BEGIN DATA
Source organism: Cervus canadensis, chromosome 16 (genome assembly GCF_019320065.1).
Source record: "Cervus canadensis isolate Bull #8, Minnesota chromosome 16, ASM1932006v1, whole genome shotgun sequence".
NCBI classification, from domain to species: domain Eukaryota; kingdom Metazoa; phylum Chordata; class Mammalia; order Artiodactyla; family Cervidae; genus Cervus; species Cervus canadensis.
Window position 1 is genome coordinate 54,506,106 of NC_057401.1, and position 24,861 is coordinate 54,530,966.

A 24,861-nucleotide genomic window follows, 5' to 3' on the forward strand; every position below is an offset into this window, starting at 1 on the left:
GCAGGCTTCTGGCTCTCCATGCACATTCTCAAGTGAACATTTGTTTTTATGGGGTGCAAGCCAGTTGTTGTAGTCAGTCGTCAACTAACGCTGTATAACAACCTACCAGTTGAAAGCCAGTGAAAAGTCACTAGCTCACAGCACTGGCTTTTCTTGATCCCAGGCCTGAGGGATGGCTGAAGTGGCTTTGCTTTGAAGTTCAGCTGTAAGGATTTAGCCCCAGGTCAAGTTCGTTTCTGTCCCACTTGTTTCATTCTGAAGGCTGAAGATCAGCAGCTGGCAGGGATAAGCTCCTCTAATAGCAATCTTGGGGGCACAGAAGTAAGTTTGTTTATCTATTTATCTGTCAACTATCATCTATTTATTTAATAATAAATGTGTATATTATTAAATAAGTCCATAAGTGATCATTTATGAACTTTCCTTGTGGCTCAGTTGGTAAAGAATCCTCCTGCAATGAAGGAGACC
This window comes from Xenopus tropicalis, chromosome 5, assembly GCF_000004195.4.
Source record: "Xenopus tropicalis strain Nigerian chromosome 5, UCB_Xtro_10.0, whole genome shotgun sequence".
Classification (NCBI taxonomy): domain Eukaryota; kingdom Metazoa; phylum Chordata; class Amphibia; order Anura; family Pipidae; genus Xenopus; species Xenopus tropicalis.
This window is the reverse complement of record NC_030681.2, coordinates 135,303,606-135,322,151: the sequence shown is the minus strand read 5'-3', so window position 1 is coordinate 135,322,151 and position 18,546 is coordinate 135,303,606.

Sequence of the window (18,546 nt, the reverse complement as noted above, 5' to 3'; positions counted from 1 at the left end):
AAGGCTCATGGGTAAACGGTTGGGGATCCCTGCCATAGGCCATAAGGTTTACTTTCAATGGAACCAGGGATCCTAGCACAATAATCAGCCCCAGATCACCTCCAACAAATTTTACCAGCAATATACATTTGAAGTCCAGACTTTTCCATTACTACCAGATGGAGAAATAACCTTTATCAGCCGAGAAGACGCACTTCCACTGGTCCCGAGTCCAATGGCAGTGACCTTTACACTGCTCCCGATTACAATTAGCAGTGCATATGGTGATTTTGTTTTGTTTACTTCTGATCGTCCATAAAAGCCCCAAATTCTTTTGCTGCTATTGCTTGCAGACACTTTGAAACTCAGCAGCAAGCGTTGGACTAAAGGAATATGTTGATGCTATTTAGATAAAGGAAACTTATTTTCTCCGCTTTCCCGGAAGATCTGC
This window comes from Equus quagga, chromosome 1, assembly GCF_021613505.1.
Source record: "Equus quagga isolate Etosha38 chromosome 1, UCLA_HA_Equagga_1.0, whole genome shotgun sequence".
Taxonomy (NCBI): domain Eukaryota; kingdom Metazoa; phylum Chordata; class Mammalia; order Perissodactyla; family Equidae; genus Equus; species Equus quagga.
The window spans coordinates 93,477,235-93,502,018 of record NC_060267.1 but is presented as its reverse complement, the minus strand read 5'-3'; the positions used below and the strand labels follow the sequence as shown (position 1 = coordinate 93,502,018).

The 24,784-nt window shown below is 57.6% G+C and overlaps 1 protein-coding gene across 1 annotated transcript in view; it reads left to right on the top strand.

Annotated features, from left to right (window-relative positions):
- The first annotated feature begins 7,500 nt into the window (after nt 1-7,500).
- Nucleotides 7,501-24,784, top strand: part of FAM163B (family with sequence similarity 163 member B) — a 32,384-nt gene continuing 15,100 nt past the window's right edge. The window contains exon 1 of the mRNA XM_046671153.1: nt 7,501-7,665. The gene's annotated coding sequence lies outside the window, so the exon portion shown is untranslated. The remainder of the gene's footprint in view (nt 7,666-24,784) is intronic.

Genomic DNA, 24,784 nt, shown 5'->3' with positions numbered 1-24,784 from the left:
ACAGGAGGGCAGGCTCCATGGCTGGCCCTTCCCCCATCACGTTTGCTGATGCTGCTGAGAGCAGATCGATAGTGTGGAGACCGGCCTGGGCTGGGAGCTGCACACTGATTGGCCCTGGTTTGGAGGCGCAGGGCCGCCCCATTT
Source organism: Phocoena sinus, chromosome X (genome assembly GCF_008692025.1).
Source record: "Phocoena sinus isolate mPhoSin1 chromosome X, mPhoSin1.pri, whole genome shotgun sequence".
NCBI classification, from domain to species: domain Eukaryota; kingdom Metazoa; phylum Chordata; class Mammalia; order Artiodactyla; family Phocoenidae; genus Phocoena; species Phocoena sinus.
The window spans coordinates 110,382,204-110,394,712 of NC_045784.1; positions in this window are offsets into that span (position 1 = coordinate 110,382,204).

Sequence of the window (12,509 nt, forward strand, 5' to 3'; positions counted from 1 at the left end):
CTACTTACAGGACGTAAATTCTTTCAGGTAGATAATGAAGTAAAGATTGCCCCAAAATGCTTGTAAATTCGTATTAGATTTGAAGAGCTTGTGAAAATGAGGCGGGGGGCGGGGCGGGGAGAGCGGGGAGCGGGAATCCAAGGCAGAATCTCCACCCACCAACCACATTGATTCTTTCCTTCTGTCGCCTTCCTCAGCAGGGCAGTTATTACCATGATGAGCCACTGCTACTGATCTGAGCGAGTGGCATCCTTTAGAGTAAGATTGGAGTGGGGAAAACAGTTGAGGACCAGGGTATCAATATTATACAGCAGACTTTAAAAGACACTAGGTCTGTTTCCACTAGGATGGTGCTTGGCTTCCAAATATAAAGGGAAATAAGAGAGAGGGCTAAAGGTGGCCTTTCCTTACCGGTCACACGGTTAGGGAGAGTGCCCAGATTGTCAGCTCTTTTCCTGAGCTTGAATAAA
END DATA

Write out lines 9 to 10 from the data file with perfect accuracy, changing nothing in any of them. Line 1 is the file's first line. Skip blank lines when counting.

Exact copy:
Classification (NCBI taxonomy): domain Eukaryota; kingdom Metazoa; phylum Chordata; class Amphibia; order Anura; family Pipidae; genus Xenopus; species Xenopus tropicalis.
This window is the reverse complement of record NC_030681.2, coordinates 135,303,606-135,322,151: the sequence shown is the minus strand read 5'-3', so window position 1 is coordinate 135,322,151 and position 18,546 is coordinate 135,303,606.